Sail in Finland (SiF): Welcome to Sail in Finland, Martin! I understand you are closing in on Finland once more?
Martin Edge (ME): I arrived in Mariehamn from Sweden a couple of days ago. I’ve been sitting snug in a packed marina here rather enjoying listening to the strong wind and occasional rain outside.
SiF: You have written quite a few books about your sailing adventures. How did you get involved with sailing?
ME: Though I sailed a bit with my Dad and uncles as a kid, I never really took to it. It always seemed to be cold and wet and my small fingers froze as they clung onto a dinghy’s jib sheet. I only really took it up again about a decade ago. It’s a great form of adventuring for the increasingly elderly and geriatric. You can feel like a genuine explorer yet still carry about your own bed, all your favourite things you rely on now you’re set in your ways. Importantly, you’re never far from a toilet.
SiF: My attention was of course caught by your book “Bobbing to the Baltic”. UK sailors are rather rare in Finland, what triggered your trip to the Baltic Sea?
ME: I have sailed in Scandinavia before. I went to the Skagerrak in 2007 and to the Norwegian Lofoten Islands in 2008. But two years ago I circumnavigated Ireland. Every day I battered against the tide into a force six and a three metre Atlantic swell around the next frighteningly rocky headland, with nothing but water between me and the Americas. As I did so I dreamed, through the stinging, cold salt spray, of some magical, mythical land where there was no tide, no massive waves and thousands of sheltered anchorages, reached up perfectly sheltered channels, behind rocky islands on which three metre waves didn’t break. When I arrived home I wondered if perhaps such a place did exist in the strange and mystical lands to the east.
SiF: And then you quite rightly ended up in the Baltic! The Baltic countries all have their special characteristics. How would you describe Finland with a UK sailors eyes?
ME: In a word… well, in two words, the most telling feature of the Finnish attitude to sailing and the summer is ‘bare feet’. It’s symptomatic of a wholly different cultural approach to the sea than we have in the UK. I’ve had a go at explaining why in my first blogpost on Sail in Finland.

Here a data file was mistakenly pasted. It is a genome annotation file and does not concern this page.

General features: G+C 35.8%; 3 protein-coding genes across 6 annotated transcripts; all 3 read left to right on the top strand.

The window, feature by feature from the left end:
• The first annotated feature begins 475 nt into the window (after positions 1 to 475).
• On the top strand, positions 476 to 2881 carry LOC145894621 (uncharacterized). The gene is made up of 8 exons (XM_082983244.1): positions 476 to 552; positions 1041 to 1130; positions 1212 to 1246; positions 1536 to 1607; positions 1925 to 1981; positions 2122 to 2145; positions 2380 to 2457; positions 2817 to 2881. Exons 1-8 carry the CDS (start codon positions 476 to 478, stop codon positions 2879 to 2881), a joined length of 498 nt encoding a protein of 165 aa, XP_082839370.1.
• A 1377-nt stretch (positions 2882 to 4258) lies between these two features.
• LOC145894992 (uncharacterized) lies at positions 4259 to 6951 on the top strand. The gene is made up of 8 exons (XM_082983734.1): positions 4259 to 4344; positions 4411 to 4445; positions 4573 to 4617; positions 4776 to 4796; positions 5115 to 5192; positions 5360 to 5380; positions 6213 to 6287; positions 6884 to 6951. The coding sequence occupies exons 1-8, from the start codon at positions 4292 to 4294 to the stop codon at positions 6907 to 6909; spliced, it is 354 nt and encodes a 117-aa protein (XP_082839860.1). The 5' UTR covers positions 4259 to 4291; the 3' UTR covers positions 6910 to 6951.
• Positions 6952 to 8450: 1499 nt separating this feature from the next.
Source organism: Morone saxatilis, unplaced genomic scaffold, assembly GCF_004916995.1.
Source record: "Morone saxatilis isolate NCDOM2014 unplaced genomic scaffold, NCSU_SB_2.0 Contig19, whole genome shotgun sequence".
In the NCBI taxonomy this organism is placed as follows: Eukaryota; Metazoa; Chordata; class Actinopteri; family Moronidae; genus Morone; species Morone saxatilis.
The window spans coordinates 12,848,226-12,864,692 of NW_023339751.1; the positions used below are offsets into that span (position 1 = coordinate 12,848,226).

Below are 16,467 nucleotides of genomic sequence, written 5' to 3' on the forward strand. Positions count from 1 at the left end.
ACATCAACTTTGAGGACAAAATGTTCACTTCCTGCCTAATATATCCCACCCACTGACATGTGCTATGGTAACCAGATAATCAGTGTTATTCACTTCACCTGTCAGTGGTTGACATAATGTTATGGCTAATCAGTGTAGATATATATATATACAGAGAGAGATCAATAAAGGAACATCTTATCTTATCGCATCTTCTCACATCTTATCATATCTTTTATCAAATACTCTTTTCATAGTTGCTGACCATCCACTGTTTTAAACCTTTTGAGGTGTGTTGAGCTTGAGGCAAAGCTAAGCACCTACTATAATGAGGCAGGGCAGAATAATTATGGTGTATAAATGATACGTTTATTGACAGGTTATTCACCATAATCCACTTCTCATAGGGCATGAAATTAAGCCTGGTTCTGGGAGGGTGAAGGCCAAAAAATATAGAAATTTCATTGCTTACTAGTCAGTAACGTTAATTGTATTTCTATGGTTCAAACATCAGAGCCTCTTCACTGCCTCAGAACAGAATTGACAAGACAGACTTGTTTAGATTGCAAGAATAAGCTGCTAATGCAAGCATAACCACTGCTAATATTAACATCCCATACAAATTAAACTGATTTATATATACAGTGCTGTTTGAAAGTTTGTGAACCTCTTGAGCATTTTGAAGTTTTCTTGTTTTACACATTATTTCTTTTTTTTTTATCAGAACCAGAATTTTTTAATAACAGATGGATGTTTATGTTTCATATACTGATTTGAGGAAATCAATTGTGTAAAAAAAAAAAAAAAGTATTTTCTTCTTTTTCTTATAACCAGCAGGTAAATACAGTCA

SiF: Thank you, Martin! The interview at least wet my appetite for more so I think all Sail in Finland readers are just as eager as I am to read your more of your commentary on the Baltic and Finland.
Read the full story of Martin Edge and Zophiel sailing in Finland in 2013
Based on his travels, Martin has compiled this list of harbor, marinas and rocks to tie up to in Finland:
- Martin Edge’s introduction to his harbour guide
- 105 Rocks: Martin Edge’s harbor pilot to Finnish-marinas
For some funny and insightful experiences into sailing in Finland, read about Martin’s Edge’s Finnish sailing experience as he slowly sails through the archipelagos of Åland and Turku.
- Part 1: The bare essentials on Finnish sailing
- Part 2: The quest for a rock
- Part 3: Mosquitoes and midges
- Part 4: Cleats and saunas
- Part 5: Harm done and ill effects
- Part 6: Crossing the ocean
Martin has published a number of books on sailing, you can find them all on Amazon. His latest book is an extended version of the 105 Rocks, now 165 Rocks after Martin spent 2014 on the east coast of Sweden and updated the book with a number of Swedish harbors. You can buy “165 Rocks: and other stuff to tie your boat to in eastern Sweden and Finland” in paperback also on Amazon.co.uk for just £13.99 and for $27 on Amazon.com.
For more information on the sailing adventures of Martin Edge and Zophiel, head over to Martin’s sailing home page here!